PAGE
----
Many outdoorsmen measure distance in the backcountry by using a Global Positioning System (GPS) receiver.   GPS receivers are reasonably accurate, real time, and provide distance traveled and distance to a destination.
But what does the hiker do if they don’t have a receiver, the GPS fails or batteries die?
A proven method for estimating distance is known as pacing.  Pacing is not as accurate as the GPS receiver, but it can give a reasonable approximation of the distance traveled.  Together with a map and compass, pacing is an important component of evaluating a hiker’s track through the backcountry.  In darkness or periods of low visibility pacing helps to determine the hiker’s location through a process known as dead reckoning. 
Pacing is a method that begins with measuring one’s stride, with the intent of determining an individual’s length of stride. A pace is a measured two steps; a complete stride.  As illustrated below, every time the right foot hits the ground is one pace. Each pace (two steps) normally measures out to almost 50-60 inches.

Perhaps the best method to determine a hiker’s pace is to record it over a specific distance to determine an average.  Before embarking on the trail, the individual should develop a “pace average” over a controlled area first. 
For example, measure the number of paces for a known distance of 100 yards.  To achieve this, go to a high school foot ball field or track.  Walk along a sideline from end zone to end zone.  Count how many paces it takes to go 100 yards.  Do this eight times and record the total number of paces for each 100 yard event.  Determine the average for all eight 100 yard lengths completed.  The result is that the hiker may determine that the average 100 yard pace count to be 58 ½ paces.  (With children compensate and be mindful of their strides being significantly different, including a skip here and an off trail discovery there.)
Whatever the “pace average” may be, do keep the stride natural and smooth.  Don’t try to exaggerate and unnaturally lengthen the stride.
Don’t get too bogged down in the estimation of the accuracy of the average pace. Of larger importance is to understand the complexity of the terrain and how it will impact stride and a hiker’s “pace average”.   Anticipate strides being different.  Take the time beforehand to imitate a 100 yard course on sloping ground.  Further, try a 100 yard pace in soft soil and hard soil, smooth ground and rocky ground. Move to other locations once an average pace is found on a controlled level environment (football field).  Layout a 100 yard course on sloping ground.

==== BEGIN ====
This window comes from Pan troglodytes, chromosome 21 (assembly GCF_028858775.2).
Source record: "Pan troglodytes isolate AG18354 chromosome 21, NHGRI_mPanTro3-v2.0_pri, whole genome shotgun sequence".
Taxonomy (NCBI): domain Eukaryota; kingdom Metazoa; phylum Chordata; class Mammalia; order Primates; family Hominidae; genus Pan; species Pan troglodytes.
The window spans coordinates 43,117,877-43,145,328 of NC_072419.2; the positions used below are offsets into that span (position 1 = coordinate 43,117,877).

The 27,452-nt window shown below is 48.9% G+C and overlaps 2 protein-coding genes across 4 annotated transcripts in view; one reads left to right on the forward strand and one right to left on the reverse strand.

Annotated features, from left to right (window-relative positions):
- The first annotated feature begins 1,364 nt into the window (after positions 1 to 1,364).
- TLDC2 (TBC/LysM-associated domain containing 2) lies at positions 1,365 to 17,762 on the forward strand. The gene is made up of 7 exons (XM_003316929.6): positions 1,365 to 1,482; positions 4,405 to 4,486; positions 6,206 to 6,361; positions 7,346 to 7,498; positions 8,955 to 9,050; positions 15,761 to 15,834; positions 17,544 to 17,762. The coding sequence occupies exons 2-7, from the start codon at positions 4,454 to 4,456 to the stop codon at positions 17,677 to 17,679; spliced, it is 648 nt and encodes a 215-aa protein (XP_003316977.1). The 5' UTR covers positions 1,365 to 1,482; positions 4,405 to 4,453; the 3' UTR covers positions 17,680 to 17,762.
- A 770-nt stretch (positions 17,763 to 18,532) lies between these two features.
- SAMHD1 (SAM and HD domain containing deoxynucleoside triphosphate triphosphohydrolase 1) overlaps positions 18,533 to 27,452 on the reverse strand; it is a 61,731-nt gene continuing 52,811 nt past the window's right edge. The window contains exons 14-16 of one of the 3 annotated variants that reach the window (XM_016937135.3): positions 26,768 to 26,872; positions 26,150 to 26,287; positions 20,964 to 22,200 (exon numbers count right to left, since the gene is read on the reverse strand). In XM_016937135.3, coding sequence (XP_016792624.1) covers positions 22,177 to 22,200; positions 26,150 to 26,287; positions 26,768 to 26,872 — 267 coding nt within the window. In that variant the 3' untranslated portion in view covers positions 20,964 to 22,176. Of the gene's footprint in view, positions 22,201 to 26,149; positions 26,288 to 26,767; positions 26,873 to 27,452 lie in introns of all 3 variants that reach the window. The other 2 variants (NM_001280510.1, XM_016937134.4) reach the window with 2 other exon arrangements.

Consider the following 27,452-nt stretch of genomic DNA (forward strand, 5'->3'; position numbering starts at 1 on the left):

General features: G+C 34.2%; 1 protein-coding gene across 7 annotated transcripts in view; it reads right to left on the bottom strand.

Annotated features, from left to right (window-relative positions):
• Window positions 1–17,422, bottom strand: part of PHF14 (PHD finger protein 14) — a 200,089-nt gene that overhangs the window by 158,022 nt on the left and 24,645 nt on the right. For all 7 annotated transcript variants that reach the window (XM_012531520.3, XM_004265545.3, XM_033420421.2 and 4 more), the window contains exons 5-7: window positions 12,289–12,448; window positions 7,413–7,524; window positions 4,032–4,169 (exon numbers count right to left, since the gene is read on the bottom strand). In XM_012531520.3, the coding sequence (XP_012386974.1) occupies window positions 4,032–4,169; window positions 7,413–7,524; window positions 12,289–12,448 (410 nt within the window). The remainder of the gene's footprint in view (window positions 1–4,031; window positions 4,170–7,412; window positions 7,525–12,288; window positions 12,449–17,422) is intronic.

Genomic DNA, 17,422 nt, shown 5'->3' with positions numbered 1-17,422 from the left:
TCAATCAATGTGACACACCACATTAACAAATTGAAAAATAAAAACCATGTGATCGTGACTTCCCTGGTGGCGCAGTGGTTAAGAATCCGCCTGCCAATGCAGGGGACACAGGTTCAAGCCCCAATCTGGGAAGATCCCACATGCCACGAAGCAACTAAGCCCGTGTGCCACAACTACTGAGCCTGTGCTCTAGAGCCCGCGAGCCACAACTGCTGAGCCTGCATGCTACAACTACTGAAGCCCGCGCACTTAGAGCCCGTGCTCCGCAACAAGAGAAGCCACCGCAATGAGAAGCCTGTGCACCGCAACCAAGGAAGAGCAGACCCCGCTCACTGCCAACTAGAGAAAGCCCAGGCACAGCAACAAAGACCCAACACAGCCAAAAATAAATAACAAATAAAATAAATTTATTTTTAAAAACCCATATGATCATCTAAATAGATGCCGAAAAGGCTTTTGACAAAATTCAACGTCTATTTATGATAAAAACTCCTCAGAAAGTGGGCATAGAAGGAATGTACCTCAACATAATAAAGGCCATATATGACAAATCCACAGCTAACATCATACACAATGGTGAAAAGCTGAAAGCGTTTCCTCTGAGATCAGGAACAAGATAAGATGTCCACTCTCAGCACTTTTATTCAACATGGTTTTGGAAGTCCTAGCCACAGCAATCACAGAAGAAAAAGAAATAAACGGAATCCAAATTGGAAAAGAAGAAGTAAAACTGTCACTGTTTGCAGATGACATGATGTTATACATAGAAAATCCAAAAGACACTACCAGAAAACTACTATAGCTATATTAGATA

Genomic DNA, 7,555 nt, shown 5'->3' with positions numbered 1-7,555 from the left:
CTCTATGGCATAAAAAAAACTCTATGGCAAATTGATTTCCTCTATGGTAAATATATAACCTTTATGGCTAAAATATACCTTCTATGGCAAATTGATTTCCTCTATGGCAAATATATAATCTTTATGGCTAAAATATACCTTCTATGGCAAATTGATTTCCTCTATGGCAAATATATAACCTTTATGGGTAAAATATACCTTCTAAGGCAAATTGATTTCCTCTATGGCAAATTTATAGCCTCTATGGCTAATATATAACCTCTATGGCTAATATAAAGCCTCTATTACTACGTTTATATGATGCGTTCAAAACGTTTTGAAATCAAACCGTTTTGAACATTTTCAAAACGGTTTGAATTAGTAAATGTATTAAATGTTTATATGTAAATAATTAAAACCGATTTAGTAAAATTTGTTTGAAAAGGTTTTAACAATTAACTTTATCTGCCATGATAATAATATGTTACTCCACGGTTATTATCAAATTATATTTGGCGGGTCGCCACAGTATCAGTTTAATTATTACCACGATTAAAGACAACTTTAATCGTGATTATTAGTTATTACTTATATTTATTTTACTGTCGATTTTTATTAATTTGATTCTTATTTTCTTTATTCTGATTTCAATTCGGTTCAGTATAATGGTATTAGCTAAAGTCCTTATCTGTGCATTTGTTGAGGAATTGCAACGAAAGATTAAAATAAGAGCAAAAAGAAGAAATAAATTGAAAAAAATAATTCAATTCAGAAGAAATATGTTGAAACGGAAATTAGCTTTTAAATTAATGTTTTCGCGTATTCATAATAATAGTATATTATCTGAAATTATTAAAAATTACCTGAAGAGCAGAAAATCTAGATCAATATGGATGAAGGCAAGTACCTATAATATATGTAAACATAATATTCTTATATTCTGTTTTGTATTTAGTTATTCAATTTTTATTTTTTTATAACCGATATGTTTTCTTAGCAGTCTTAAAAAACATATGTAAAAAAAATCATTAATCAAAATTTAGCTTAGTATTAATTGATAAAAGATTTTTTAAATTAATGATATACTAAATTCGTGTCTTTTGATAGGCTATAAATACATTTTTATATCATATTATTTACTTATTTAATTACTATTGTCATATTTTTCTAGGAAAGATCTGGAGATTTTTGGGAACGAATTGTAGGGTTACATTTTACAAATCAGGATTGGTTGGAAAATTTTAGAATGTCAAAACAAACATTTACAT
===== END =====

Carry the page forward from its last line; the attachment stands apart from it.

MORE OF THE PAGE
Pacing over long distance can become quite boring and the hiker easily distracted.  This is especially true when the pace count is in the hundreds.  Was that pace 545 or 554?  In such cases pacing beads may be a useful tool.  Pacing beads can be purchased from online venders or made at home using paracord and simple beads. 
A quick Google search will turn up several methods for using pacing beads.  For example, Wikipedia states that “As users walk, they typically slide one bead on the cord for every ten paces taken. On the tenth pace, the user slides a bead in the lower section towards the knot. After the 90th pace, all 9 beads are against the knot. On the 100th pace, all 9 beads in the lower section are returned away from the knot, and a bead from the upper section is slid upwards, away from the knot.”
Pacing beads can be an important asset when Dead Reckoning (known as DR) with a map and compass.  Vigilant compass sighting and a steady “pace average” helps provide a rough approximation of both distance and direction when moving through the backcountry.

Saturday, February 20, 2016

Managing Your GPS Waypoints

Before getting too detailed lets understand just what a waypoint is.  As long as the GPS is on, it will collect information from the satellites of the GPS constellation. The receiver in your hand collects updates about once a second.  When you select "mark", that position information is automatically saved to memory; this is a waypoint. This data is the latitude/longitude of your position, your coordinates. This position information is automatically tagged with a default identification number like 001. Managing these tags is what waypoint management is all about.

Lots of things can happen to a waypoint or data file.  You can put data in. You can take data out.  You can lose it (the GPS breaks or the wrong button entry is selected.)  But be careful, too much data can make your navigation difficult.

In my land navigation class I stress keeping your navigation simple.  Frequent and simple waypoint management is essential to GPS use.  When it’s time to return to the truck, it should be obvious what waypoint to select. 

Dump the junk before the start of a trip.  A GPS receiver can store hundreds of waypoints.  I recommend that as you leave the trail head your GPS should have only necessary data saved on your GPS for that trip.  That waypoint for last year's great fishing trip is important but needs to be saved elsewhere.  

Start by deleting Waypoints that really are not needed.  Free those data bites to the atmosphere.